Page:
Mercedes-Benz 540K Streamliner Headed to Pebble Beach

Stanley Yee on

Mercedes-Benz, one of the greatest marques in automotive history, will bring a fully restored 1938 540K Streamliner to the Pebble Beach Concours d’Elegance. Alongside the 540K will be a trio of 1914 Mercedes-Benz Grand Prix cars, showcasing the exacting quality of Mercedes-Benz Classic.

The Pebble Beach Concours d’Elegance headlines the annual car week in Monterey, California. The week sees a pilgrimage to the coastal region, with world class events devoted to selling, racing, and displaying some of the world’s finest historic cars. Mercedes-Benz will bring four special vehicles to the Pebble Beach Concours, each highlighting a monumental achievement for the company. more

Preview: 2014 Formula One Hungarian Grand Prix

Stanley Yee on

This weekend Formula One heads to Hungary, and once again Mercedes will be the team to beat. Just past the halfway point of the season, the Silver Arrows have been absolutely dominant, and they show no signs of slowing down.

With ten races in the books, this season has been all about Mercedes. The team has had an obvious pace advantage since preseason testing, and with nine races to go, they have kept their pace high. Teammates Lewis Hamilton and Nico Rosberg have battled for nine of the ten race wins, with a single non-Mercedes win going to Red Bull Racing’s Daniel Ricciardo. Could Hungary be the place where teams take the fight to Mercedes? more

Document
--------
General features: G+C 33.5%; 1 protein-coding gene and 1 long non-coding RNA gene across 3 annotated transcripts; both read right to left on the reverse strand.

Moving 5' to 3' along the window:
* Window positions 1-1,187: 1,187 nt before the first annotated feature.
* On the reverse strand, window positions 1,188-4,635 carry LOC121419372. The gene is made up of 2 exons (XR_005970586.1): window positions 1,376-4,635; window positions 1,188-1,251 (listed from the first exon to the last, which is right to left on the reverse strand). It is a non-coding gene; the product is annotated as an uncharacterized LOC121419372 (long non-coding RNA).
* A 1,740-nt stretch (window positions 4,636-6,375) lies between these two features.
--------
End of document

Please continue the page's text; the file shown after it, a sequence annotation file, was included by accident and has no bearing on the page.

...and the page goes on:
On-Board Breathalyzers, 2013 Ford Fusion Sunglasses, and More in Car News

Jerry Smith on

The French are known for many things, including large pointy structures, long movies in which the characters smoke a lot but don’t do anything else, and fine wines. Occasional overindulgence in the latter has prompted the French government to require all drivers to carry two disposable breathalyzers in their cars, apparently based on the assumption that if you’re too drunk to drive you won’t be too drunk to remember you have a breathalyzer in your car, you’ll remember to use it, and you’ll pay any attention to the reading. And as if to prove French lawmakers themselves were a bit over the limit when they wrote the law, anyone crossing into France is also required to have breathalyzers on board.

If you’re ever in the middle of some long and tedious car restoration project that seems like it will never end and you need some inspiration to keep going, this video of a Triumph Spitfire engine going from rusty lump to shiny rebuilt powerplant in less than three minutes should lift your spirits.

Just as race teams look for ways to trim a few tenths of a second from pit stops to gain a competitive advantage on the track, automotive engineers look at every aspect of car design to make their cars more appealing to consumers. At Ford that includes making sure the overhead stowage bin on the 2013 Fusion accommodates as many different types of sunglasses as possible. Ford engineers evaluated—and modeled—more than 100 pairs of sunglasses from designer frames to drugstore knockoffs to determine the dimensions of a wide range of shades. Sejal Shreffler, core accommodation and usage engineer, said, “Older sunglasses holders were designed for thin, wire-framed pairs, but fashions have evolved toward thicker, plastic shades. So we changed the bins to keep up with the trends.”

How do you get to the Monaco Grand Prix? Start early.

What scares racers the most? Most would probably say rain, because there’s nothing scarier than hammering down a fast straightaway with zero visibility. Here’s Formula 2 driver Dino Zamparelli at the Spa-Franchorchamps Circuit in Belgium, which is notorious for bad weather. Zamparelli broke the right rear wheel in the melee but avoided anything worse. Any hey, have you checked your windshield wipers lately?